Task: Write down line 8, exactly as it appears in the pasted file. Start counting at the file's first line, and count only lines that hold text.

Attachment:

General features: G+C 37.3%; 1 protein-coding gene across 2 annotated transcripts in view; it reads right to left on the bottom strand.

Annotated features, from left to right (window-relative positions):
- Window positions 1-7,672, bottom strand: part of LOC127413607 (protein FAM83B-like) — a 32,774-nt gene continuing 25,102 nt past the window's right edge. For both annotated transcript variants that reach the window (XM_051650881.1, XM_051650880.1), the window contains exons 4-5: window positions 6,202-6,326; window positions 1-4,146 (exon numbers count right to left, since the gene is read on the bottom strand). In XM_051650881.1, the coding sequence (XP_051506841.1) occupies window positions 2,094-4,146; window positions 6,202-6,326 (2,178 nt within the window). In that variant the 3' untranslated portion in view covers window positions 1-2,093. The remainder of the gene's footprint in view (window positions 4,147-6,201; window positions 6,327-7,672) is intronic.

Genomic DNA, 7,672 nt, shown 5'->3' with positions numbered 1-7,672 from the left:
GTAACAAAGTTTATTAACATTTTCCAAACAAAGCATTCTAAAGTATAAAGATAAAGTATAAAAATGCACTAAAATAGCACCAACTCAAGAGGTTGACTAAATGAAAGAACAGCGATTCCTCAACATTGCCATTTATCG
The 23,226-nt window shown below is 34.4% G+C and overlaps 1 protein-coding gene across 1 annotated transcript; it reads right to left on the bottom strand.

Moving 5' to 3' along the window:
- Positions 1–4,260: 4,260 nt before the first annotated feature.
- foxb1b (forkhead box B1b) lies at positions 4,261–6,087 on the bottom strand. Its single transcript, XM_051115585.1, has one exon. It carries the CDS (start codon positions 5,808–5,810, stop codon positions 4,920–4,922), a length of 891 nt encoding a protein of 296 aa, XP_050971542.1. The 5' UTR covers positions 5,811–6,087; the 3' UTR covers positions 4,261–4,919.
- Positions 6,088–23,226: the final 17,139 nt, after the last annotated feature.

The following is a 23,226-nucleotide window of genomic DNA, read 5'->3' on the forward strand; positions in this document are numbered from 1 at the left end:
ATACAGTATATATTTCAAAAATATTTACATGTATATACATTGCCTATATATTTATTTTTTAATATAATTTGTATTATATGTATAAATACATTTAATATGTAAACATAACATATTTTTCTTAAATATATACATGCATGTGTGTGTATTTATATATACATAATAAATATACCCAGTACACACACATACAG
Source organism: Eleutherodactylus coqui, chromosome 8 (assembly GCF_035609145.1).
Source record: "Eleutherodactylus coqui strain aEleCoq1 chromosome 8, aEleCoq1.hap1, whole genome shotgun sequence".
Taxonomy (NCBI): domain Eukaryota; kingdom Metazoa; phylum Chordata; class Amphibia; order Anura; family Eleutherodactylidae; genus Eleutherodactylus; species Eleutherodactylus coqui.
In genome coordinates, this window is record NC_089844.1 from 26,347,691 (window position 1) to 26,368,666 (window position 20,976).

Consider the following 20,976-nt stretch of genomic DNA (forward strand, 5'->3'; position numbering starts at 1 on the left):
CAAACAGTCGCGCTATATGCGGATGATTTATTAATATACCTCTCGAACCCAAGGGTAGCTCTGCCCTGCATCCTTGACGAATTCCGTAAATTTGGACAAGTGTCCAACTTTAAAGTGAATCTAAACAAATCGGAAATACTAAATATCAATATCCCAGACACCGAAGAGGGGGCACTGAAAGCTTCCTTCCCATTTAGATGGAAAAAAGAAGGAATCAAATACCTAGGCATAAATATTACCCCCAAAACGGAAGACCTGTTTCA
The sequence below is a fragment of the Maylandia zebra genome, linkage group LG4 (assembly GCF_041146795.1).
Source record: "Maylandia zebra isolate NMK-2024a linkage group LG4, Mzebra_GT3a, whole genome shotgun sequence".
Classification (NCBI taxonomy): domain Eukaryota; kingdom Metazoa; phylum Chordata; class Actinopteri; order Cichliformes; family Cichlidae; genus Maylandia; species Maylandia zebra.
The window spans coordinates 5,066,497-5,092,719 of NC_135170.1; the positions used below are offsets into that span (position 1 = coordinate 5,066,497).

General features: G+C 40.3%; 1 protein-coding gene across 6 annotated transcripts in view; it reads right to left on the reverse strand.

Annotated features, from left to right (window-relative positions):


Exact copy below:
- Positions 1–4,260: 4,260 nt before the first annotated feature.